- Biked to a cute Java cafe to study. Constantly falling in love with the city
- I went to my first concert of the semester to see ODESZA. Such a concert restores your belief that electronic artists too have tremendous talent.
- Did well in Physics! Not so well in Chemistry.
- I participated in elections for my school newspaper and will be a recruitment editor next year!
- Donated blood.
- Started a studygram (study instagram)
- I saw my favorite stand-up comedian, Mike Birbiglia!!
My first love was in kindergarten, in the curly blond hair of Nicholas and his round white cheek that I sought with pursed lips. He dodged my advances, but still played with me all the time. I think we were best friends. Then he moved away, and in an act of operatic melodrama that I wanted others to see, I sat on top of the playground and sang sad songs.
My idea of love was standing in front of my parents with a Bible in my hands, pretending to be a priest that married them after they had a fight. As if each re-marriage would start their love anew. I now think that they probably needed a divorce.
Love in elementary school was crushing on every boy who sat next to me when the seating arrangement refreshed. Continue reading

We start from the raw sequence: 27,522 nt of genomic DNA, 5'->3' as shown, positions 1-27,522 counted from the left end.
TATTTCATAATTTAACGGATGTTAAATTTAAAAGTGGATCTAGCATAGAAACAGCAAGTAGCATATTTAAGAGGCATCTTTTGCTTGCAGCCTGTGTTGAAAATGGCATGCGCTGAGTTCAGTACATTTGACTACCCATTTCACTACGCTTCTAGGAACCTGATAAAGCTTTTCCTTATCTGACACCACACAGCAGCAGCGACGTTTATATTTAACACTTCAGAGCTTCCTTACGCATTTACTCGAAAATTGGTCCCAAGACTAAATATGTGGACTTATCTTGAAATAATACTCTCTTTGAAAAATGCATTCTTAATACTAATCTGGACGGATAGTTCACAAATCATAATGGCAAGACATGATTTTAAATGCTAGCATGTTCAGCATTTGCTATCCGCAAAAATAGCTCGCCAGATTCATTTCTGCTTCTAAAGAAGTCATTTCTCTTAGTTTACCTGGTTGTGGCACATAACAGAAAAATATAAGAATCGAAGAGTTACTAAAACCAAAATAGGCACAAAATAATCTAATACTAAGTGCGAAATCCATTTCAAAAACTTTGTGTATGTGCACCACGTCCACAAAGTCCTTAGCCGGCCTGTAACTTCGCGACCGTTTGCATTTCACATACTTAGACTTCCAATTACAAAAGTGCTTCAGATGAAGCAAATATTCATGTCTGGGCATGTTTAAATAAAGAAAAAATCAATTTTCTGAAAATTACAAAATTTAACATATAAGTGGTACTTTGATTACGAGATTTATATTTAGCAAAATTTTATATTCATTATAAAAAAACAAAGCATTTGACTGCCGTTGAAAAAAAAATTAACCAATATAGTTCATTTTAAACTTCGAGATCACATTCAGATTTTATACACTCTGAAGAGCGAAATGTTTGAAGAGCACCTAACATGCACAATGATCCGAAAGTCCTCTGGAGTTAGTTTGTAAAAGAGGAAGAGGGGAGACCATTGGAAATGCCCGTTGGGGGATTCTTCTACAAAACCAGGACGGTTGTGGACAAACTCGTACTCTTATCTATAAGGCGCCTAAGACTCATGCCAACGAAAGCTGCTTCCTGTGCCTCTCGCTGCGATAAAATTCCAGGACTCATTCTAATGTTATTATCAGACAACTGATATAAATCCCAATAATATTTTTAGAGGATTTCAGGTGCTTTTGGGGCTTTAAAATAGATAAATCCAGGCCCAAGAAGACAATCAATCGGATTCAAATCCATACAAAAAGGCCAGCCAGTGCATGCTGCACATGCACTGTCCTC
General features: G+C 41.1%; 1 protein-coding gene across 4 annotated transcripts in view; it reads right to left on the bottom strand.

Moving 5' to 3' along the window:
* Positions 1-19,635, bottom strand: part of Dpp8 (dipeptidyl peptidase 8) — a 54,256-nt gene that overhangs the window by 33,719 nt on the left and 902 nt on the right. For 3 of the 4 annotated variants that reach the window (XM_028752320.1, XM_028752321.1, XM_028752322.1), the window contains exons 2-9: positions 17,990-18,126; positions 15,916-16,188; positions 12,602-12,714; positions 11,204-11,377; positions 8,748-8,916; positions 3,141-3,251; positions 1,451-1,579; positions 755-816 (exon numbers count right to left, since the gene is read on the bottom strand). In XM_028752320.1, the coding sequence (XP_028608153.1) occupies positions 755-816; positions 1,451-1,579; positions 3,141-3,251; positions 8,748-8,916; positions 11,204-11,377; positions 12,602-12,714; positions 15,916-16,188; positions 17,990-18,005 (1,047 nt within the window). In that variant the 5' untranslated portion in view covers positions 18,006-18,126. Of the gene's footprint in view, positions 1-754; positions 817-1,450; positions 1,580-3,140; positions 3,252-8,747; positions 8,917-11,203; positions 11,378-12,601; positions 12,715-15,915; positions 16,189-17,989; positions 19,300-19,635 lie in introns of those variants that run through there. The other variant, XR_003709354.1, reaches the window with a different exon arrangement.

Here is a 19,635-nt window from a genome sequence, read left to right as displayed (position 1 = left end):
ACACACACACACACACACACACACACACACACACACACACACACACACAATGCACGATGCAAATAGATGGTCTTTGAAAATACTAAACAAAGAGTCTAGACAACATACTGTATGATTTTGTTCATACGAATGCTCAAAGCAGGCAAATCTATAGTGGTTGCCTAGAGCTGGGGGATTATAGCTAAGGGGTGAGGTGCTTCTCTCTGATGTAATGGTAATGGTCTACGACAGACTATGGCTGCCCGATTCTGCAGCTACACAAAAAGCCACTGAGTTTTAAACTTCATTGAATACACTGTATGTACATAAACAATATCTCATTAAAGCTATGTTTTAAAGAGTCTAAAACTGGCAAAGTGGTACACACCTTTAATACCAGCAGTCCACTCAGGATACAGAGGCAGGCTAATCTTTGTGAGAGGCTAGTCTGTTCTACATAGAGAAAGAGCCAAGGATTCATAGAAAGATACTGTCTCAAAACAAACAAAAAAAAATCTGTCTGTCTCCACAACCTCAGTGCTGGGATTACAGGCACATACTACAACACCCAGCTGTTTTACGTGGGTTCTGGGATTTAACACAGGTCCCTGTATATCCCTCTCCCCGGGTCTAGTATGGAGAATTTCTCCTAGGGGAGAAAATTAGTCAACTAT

Over the summer I realized that, maybe, I obsess over my own sadness too much. This was not apparent to me because I laugh often; I am an optimist; I take joy in little things. But I also read journal entries from my low points in life, listen to sad music, and tear up a lot.
For a long time, I’ve thought that it wouldn’t be that tragic if my adulthood is luckluster, because my childhood was so bright and rich. As Charlotte Bronte wrote, “I believe in some blending of hope and sunshine sweetening the worst lots.” And so I don’t seek out constant gladness: I just try to take care of myself while having opportunities that are so full of pure concentrated happiness that they counteract some of the gloomier parts of my life. Continue reading
In one week, I will be twenty years old.